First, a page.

In 2006, the journal Health Care for Women International published an analysis of a memorial list by Prof Lenny Jason and colleagues at the University of Chicago. The list, tabulated by the National CFIDS Foundation, contained information on 166 deceased individuals reported to have a diagnosis of CFS and whose list data had been supplied by relatives and friends. The four most prevalent causes of death were heart failure (20% of the total sample), suicide (20%), cancer (19%), and complications of CFS (11%). The average age at death was 47.8 years in those who died from cancer (significantly younger than the mean age of death for cancer in the USA, 72 years), and 39.3 years for those who had committed suicide.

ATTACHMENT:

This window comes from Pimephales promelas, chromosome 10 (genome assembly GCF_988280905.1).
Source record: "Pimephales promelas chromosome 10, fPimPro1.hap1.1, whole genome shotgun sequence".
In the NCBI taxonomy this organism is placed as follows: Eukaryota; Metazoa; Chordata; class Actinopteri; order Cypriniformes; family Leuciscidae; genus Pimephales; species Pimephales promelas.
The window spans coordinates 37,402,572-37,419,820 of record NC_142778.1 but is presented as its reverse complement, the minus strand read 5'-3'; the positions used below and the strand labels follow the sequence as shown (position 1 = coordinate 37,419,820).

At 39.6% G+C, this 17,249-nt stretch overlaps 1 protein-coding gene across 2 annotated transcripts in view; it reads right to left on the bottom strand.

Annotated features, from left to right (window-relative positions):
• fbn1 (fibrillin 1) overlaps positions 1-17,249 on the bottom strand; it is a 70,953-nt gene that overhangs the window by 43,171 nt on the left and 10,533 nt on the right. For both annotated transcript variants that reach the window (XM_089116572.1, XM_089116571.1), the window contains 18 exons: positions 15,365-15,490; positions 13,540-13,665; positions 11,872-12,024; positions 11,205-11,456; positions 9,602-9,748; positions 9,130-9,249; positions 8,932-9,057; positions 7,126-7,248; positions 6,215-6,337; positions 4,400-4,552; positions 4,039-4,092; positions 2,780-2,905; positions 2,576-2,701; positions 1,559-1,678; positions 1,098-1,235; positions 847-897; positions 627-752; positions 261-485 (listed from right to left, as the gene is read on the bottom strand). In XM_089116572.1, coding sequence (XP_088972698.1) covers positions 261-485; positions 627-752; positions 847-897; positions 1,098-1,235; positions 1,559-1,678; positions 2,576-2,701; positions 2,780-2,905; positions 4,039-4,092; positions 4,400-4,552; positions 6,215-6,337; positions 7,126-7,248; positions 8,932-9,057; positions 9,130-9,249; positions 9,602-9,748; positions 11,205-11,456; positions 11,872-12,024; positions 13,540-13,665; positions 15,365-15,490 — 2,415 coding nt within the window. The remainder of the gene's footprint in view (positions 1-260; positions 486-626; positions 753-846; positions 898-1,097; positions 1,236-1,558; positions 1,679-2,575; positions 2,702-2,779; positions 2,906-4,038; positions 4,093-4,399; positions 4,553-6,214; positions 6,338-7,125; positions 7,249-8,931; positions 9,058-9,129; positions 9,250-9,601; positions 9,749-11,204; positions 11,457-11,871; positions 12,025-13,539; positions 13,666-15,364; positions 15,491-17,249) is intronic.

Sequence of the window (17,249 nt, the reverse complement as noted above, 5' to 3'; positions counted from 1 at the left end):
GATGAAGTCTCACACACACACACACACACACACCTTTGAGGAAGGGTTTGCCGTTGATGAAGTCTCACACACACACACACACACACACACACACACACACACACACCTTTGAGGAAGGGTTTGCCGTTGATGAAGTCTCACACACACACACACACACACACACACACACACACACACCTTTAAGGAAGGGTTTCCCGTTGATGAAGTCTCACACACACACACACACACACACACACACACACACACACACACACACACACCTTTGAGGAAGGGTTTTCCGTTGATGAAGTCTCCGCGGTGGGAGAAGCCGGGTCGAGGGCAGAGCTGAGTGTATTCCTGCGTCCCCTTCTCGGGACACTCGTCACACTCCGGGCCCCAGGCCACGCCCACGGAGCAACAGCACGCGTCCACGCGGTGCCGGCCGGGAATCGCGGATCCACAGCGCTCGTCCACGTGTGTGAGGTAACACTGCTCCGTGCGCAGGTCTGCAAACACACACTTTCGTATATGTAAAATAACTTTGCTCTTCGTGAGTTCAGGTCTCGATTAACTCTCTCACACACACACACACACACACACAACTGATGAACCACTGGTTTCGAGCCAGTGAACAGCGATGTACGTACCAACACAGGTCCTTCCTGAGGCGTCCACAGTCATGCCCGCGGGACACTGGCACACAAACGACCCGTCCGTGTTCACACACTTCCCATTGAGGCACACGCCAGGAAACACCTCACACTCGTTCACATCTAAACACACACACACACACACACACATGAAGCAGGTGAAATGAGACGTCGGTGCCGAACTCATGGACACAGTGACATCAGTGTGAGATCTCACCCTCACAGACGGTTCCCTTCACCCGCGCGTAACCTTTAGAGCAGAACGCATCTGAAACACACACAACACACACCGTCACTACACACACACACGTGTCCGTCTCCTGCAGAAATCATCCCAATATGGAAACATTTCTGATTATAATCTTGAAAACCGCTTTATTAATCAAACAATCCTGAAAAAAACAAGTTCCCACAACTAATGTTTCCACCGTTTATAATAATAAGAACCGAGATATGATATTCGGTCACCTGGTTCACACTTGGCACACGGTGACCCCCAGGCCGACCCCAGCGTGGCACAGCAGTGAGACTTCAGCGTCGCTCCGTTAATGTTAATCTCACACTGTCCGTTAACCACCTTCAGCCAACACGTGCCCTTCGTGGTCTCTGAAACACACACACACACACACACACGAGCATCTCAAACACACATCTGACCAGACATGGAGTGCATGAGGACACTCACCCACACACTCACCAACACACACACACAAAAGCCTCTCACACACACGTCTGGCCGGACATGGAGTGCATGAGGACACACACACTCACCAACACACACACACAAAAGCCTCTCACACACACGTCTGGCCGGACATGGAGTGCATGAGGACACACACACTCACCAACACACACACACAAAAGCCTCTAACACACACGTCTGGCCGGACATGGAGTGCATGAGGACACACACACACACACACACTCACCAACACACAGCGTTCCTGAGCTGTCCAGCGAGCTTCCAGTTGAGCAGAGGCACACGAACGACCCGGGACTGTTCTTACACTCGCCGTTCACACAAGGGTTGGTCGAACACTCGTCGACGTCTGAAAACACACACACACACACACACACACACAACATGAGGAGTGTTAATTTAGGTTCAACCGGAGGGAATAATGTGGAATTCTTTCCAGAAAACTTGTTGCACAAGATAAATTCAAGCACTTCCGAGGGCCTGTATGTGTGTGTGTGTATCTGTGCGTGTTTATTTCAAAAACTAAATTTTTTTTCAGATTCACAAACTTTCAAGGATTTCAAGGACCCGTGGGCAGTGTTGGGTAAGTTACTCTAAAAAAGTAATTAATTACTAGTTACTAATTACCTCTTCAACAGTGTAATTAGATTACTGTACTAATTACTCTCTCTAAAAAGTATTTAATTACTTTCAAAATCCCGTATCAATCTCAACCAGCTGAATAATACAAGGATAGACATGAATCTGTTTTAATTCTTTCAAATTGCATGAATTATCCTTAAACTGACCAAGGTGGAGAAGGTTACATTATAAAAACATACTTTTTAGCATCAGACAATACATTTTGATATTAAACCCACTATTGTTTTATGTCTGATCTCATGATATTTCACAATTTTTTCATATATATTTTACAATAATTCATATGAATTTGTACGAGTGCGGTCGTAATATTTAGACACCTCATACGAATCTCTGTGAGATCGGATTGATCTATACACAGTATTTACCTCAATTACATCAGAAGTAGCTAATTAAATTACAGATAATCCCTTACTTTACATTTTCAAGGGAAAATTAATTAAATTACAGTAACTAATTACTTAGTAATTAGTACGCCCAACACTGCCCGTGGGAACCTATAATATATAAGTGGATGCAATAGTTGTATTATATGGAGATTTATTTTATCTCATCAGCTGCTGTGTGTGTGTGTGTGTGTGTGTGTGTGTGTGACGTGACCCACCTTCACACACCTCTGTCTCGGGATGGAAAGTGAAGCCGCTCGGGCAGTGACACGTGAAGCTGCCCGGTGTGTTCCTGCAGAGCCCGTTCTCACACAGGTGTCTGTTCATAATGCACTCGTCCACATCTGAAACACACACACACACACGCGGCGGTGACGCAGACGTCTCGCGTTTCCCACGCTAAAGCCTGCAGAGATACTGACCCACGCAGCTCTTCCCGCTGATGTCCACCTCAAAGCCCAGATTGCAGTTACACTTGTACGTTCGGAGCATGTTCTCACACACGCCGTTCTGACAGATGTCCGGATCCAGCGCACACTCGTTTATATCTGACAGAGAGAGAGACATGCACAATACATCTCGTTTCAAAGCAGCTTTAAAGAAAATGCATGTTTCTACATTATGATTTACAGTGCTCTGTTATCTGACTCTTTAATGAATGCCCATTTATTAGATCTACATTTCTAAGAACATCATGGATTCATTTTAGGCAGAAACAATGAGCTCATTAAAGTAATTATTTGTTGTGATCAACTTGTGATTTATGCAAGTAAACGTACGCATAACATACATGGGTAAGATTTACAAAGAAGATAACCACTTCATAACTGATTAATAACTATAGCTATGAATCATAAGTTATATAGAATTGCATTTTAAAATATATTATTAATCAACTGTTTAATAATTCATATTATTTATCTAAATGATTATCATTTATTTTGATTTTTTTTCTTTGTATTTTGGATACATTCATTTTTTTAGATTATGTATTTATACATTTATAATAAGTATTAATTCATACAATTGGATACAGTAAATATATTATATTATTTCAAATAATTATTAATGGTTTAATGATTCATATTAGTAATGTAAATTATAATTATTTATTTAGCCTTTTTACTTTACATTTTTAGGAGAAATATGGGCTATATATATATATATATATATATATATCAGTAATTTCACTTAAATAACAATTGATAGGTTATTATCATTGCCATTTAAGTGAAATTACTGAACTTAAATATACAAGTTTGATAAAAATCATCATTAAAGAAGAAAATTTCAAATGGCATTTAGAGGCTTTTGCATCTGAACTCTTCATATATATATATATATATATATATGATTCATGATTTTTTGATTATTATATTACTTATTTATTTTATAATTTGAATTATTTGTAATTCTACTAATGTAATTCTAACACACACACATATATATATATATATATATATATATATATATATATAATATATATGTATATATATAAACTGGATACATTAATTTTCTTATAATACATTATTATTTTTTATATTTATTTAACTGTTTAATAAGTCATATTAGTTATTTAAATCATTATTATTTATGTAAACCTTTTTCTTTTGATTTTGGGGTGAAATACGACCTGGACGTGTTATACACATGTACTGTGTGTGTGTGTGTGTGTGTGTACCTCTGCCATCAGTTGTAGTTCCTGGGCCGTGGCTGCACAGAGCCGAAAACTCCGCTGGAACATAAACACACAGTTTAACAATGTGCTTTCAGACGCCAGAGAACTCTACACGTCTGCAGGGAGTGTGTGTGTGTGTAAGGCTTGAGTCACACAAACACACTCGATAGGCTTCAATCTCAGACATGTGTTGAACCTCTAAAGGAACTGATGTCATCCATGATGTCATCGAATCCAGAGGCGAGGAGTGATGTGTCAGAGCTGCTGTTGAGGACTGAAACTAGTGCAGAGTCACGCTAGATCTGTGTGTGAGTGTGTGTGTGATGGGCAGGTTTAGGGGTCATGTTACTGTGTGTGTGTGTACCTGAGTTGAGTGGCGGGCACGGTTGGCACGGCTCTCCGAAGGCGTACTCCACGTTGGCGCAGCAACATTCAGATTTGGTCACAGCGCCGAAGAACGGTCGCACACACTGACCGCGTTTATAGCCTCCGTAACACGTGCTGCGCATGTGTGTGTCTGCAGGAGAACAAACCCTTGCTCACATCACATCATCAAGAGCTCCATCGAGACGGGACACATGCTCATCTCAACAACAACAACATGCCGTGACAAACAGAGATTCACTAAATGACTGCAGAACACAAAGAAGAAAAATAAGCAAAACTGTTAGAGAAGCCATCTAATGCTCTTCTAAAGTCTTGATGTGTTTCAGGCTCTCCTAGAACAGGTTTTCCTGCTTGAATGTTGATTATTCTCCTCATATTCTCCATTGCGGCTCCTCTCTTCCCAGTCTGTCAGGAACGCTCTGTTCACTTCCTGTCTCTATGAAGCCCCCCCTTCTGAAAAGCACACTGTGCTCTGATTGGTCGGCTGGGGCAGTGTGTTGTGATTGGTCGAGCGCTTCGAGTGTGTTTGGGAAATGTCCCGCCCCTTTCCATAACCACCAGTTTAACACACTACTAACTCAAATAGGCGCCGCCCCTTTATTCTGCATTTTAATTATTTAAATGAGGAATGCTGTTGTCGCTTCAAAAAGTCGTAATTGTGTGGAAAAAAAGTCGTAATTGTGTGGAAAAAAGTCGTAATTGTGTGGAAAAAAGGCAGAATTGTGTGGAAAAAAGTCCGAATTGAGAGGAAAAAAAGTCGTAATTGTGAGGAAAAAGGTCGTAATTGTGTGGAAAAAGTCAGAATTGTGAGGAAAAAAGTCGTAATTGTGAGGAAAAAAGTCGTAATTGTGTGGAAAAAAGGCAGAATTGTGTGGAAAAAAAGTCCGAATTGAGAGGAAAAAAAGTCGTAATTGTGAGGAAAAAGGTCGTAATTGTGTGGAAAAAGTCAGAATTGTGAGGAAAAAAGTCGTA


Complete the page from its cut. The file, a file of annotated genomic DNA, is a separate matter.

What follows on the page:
As Prof Jason pointed out, it is impossible to generalise from the data on the memorial list to the overall population of patients with ME/CFS. The various methodological limitations – the “self-report” nature of the data from patients’ relatives, the absence of independent confirmation of cause of death, and the incompleteness of the information itself (e.g. what type of cancer or heart disease) – all conspire to limit the scientific conclusions that can be drawn. Nevertheless, the tabulated information has value, and highlights the tragic consequences of ME/CFS for some patients. We already know that the prognosis is poor for many people with the illness – one review in 2004 concluded that, “patients exhibit severe, long-term functional impairment…Substantial improvement is uncommon and is less than 6%” – and it is well-recognised that the presence of long-term illness impacts significantly on life expectancy.